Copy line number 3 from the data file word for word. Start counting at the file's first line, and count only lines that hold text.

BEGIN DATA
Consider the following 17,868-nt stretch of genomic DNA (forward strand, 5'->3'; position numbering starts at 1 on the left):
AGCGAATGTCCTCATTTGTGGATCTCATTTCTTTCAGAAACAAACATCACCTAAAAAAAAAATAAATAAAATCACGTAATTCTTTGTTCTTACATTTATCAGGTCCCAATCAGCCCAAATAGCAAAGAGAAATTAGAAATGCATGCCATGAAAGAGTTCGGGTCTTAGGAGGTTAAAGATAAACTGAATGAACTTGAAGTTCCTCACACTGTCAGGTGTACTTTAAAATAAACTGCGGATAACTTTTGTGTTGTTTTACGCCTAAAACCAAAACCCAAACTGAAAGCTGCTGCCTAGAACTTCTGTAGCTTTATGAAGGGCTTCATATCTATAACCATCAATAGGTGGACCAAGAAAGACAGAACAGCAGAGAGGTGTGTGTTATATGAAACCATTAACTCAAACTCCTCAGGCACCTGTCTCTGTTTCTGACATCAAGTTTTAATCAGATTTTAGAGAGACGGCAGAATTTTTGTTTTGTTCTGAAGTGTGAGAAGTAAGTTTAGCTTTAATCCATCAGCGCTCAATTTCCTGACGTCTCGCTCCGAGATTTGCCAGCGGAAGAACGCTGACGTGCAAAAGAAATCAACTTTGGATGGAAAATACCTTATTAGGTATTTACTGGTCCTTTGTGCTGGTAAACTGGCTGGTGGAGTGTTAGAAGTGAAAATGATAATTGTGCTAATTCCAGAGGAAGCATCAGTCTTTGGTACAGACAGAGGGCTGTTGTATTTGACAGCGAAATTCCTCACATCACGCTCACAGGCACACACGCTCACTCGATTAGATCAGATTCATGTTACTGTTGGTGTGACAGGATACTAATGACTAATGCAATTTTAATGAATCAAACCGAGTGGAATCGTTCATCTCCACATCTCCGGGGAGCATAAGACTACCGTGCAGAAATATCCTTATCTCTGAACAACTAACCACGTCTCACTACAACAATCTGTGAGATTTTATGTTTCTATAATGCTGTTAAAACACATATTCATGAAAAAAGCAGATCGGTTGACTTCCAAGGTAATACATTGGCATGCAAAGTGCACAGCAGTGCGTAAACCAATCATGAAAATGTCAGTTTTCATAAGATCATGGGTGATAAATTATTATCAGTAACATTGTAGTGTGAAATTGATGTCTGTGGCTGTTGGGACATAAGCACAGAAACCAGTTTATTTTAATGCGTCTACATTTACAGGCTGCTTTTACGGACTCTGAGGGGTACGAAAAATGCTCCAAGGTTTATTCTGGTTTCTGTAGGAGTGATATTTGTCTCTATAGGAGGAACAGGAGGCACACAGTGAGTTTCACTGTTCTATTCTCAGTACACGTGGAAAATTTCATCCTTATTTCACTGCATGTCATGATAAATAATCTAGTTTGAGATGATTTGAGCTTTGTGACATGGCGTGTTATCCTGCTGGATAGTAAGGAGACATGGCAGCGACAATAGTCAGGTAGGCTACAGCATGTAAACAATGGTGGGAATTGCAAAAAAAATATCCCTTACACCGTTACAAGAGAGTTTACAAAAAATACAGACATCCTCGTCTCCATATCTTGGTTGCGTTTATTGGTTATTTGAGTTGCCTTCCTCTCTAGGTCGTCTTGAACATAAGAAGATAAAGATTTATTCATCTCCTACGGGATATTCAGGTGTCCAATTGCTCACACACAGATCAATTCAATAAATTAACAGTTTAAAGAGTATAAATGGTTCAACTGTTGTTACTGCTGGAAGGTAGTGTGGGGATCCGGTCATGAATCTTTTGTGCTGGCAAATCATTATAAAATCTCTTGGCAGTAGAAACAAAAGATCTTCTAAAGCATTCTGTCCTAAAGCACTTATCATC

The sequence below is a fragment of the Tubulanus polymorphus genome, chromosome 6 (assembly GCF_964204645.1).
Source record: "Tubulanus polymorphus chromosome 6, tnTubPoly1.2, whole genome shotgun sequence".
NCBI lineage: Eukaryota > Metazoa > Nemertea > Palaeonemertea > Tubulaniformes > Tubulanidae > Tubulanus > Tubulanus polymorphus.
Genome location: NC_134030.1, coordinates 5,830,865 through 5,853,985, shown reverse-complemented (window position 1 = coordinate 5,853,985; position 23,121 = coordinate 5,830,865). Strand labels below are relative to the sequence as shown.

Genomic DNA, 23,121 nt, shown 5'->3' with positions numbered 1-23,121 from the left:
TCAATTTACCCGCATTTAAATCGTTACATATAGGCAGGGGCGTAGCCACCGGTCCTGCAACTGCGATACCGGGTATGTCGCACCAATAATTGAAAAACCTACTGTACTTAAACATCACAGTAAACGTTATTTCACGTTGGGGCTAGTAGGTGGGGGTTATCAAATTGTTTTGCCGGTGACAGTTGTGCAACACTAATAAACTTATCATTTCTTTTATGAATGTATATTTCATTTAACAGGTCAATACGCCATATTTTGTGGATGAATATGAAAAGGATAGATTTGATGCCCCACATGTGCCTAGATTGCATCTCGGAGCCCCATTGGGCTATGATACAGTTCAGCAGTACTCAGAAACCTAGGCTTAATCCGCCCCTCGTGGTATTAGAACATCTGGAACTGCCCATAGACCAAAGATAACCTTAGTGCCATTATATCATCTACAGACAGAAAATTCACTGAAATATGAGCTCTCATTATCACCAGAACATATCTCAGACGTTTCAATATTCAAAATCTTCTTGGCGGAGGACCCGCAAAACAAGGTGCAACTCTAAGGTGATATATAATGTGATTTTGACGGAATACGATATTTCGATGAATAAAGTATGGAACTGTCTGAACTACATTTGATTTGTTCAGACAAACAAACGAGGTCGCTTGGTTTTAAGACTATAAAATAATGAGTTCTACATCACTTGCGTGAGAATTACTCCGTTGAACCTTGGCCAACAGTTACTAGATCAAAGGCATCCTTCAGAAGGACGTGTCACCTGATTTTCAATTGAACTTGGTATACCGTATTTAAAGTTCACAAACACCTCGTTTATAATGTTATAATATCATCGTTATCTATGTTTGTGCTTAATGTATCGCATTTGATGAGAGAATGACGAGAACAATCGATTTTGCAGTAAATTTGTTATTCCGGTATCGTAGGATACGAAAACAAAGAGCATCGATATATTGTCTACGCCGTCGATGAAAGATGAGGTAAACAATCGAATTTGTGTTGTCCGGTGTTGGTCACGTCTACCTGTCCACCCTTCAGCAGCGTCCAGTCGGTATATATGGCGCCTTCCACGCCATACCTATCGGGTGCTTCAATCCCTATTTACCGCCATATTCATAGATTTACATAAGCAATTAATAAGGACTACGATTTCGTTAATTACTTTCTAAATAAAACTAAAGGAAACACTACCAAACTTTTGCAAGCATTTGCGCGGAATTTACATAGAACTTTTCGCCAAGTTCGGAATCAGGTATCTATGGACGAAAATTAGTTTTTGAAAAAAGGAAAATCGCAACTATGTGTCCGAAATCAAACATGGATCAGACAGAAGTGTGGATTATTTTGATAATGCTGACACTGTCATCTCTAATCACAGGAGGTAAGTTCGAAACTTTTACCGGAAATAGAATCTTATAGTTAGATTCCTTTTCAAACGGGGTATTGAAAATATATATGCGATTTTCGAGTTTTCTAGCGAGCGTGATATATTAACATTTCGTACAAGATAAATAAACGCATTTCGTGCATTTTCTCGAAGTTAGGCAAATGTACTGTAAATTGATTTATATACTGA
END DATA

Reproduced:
The sequence below is a fragment of the Tubulanus polymorphus genome, chromosome 6 (assembly GCF_964204645.1).